The Iowa Supreme Court is ordering Allamakee County District Court to retry a portion of a lawsuit that alleges open meetings violations were committed by Upper Explorerland Regional Planning Commission.

The suit, filed by the city of Postville and resident Jason Meyer, alleges the Commission broke Iowa public meeting laws by using a secret ballot to approve the purchase of office space in Decorah in the fall of 2010, and by failing to provide proper notice of meetings. Before the vote, Upper Explorerland only had offices in Postville. It now has offices in both cities.

Judge Thomas Bitter dismissed the case against the Commission last year in Allamakee County District Court. A Supreme Court ruling issued Friday affirmed the lower court's decision "in part," reversed its decision "in part" and remanded the case to District Court "with directions."

Proper notification

In its Friday ruling, the Supreme Court questioned whether the Commission provided proper notification of meetings to the public because the only notice posted was on a bulletin board in a hallway inside the Commission's Postville office.

While notice was given five days in advance of every meeting, the Supreme Court stated "the public does not utilize the hallway where the bulletin board is located, unless the individual has an appointment or used the restroom."

"We find a genuine issue of material fact exists as to whether placing the notices of meetings on the bulletin board in the hallway complied with," the Iowa Open Meetings Act (IOMA), the Court's ruling stated.

"Therefore, we remand this issue back to the district court for trial," the Supreme Court ruling stated.

The Supreme Court upheld the District Court's decision that Commission members didn't intentionally violate the law with the secret ballot, because the board later held a public vote after members questioned the validity of that vote.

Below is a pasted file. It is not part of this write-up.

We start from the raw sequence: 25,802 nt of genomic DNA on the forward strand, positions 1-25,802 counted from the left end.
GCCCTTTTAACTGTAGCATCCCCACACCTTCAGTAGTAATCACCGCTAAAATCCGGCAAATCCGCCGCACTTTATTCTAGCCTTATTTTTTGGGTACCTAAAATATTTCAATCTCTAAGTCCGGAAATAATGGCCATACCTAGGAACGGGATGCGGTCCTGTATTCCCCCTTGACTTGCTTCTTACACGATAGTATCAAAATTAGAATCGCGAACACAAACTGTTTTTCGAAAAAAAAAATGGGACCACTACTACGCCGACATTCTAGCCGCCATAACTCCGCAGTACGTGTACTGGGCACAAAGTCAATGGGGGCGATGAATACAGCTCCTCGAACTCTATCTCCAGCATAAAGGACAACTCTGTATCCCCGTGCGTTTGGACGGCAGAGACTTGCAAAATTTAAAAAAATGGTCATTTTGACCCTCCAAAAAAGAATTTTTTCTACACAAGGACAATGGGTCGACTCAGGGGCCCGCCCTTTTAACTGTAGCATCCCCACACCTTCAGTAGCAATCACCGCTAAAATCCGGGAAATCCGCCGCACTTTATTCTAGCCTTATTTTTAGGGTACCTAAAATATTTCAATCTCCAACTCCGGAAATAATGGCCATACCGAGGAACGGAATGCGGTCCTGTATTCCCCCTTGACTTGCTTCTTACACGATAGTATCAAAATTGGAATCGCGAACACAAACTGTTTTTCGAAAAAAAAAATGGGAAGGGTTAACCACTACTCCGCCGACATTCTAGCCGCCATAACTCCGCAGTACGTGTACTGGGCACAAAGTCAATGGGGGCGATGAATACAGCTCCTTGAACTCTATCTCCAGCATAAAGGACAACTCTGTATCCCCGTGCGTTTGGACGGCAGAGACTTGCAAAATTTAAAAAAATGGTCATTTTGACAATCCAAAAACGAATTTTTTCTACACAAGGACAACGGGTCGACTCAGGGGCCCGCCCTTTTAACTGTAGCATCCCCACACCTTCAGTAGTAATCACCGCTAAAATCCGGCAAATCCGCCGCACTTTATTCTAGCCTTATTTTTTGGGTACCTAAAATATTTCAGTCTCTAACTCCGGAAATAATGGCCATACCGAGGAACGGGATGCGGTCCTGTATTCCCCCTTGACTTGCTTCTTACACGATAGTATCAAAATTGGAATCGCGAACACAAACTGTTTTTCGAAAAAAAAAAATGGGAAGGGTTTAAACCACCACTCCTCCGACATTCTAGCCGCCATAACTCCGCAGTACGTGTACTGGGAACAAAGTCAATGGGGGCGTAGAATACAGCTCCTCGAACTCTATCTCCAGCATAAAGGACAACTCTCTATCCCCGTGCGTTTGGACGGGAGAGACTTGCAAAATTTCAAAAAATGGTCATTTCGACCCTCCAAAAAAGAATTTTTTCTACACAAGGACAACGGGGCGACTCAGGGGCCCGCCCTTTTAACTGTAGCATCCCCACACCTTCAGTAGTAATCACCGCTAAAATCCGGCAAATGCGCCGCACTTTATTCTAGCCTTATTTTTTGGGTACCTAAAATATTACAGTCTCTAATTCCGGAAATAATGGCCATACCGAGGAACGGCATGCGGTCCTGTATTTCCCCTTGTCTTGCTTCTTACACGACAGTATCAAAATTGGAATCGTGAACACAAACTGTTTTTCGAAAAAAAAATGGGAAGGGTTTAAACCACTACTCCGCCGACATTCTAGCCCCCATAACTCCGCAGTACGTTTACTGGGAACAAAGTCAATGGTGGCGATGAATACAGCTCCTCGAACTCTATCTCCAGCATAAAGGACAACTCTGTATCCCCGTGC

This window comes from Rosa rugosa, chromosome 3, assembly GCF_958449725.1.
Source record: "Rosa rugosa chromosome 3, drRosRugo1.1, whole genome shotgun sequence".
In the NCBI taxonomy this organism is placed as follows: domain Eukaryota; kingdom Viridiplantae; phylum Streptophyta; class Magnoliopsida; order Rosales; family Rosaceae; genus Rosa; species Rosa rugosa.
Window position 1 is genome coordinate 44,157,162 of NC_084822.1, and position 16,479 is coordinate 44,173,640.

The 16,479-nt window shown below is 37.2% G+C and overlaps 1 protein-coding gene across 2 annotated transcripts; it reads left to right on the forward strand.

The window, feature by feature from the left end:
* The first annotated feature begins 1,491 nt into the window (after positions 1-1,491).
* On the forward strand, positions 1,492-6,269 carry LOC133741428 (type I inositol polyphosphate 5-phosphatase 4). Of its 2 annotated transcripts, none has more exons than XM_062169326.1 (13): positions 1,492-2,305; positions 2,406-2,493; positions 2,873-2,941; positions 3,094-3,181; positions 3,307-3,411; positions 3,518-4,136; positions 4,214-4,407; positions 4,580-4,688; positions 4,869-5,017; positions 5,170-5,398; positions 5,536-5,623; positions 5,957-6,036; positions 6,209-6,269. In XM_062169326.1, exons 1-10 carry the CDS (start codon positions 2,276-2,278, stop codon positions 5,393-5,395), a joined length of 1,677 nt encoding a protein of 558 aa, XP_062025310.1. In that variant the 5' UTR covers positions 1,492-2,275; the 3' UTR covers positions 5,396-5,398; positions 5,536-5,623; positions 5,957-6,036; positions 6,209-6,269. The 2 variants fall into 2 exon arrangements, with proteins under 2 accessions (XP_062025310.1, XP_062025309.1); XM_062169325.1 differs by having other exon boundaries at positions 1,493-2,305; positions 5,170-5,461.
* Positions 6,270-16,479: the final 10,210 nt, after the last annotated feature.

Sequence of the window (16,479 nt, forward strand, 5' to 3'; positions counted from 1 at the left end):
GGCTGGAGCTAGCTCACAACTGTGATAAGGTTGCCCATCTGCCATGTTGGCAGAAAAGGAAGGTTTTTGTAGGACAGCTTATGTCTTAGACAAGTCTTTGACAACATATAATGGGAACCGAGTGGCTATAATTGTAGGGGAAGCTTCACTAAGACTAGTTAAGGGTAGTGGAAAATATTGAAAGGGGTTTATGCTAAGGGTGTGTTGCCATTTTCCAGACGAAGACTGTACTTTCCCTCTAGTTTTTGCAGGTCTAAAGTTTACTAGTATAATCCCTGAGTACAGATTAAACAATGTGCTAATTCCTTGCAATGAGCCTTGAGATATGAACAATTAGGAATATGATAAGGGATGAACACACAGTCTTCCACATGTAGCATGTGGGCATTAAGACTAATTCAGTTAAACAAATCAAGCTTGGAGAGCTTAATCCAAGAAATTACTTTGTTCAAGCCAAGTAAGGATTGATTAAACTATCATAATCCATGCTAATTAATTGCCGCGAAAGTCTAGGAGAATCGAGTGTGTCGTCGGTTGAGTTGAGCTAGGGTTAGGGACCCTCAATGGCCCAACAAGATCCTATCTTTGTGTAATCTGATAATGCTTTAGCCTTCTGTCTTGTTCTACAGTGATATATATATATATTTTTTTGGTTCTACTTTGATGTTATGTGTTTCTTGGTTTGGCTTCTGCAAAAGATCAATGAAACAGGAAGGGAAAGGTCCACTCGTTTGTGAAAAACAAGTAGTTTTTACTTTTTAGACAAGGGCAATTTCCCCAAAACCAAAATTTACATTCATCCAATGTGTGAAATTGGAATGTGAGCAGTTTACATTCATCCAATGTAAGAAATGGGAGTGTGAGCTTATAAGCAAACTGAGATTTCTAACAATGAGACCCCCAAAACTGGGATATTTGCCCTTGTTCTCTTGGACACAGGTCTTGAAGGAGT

"We find no genuine issue of material fact as to whether the members' actions involved intentional misconduct or a knowing violation of the law," the ruling stated.

51 counts

The city of Postville and Meyer's petition against Upper Explorerland contains 51 counts alleging various Iowa open meeting laws violations, including the secret ballot and subsequent reaffirmation vote to purchase office space in Decorah, in addition to closed sessions the plaintiffs claimed lacked reasonable notice held from Oct. 28, 1999, through Aug. 19, 2010.

The lawsuit sought $500 from each member of the Commission per open meeting violation and asked the court to order that either individual members or the Commission pay its attorney fees.

"Thus, the relief sought was against both the individual members of the Commission and the governmental body as a whole," the Court noted in its ruling.

Commission members argued they are immune from personal liability under the Federal Volunteer Protection Act and the state immunity provision in Iowa Code. The Code provides that protection unless the person's actions involve intentional misconduct or a knowing violation of the law, or if the person derived improper personal benefit from the act. The Supreme Court concluded individuals are immune under state law.

"On our review of the record, we find no evidence to show the actions of the members of the Commission amounted to intentional or a knowing violation of the Iowa Open Meetings Act."

Publication complaint

The lawsuit also alleged, from 1999 through 2009, the Commission failed to comply with annual publication requirements because it publishes the names and salaries of its members in the Oelwein Daily Register. The city of Postville and Meyer contended the Register is not a "newspaper of general circulation."

However, the Supreme Court ruled the Register has "sufficiently diverse subscriptions within the area served by the Commission to qualify as a newspaper of general circulation" affirming the District Court's earlier decision to dismiss the claim.


The Supreme Court also ordered the District Court to determine if the plaintiffs are entitled to compensation for attorney fees and costs for the appeal and any subsequent proceedings in the District Court under the IOMA.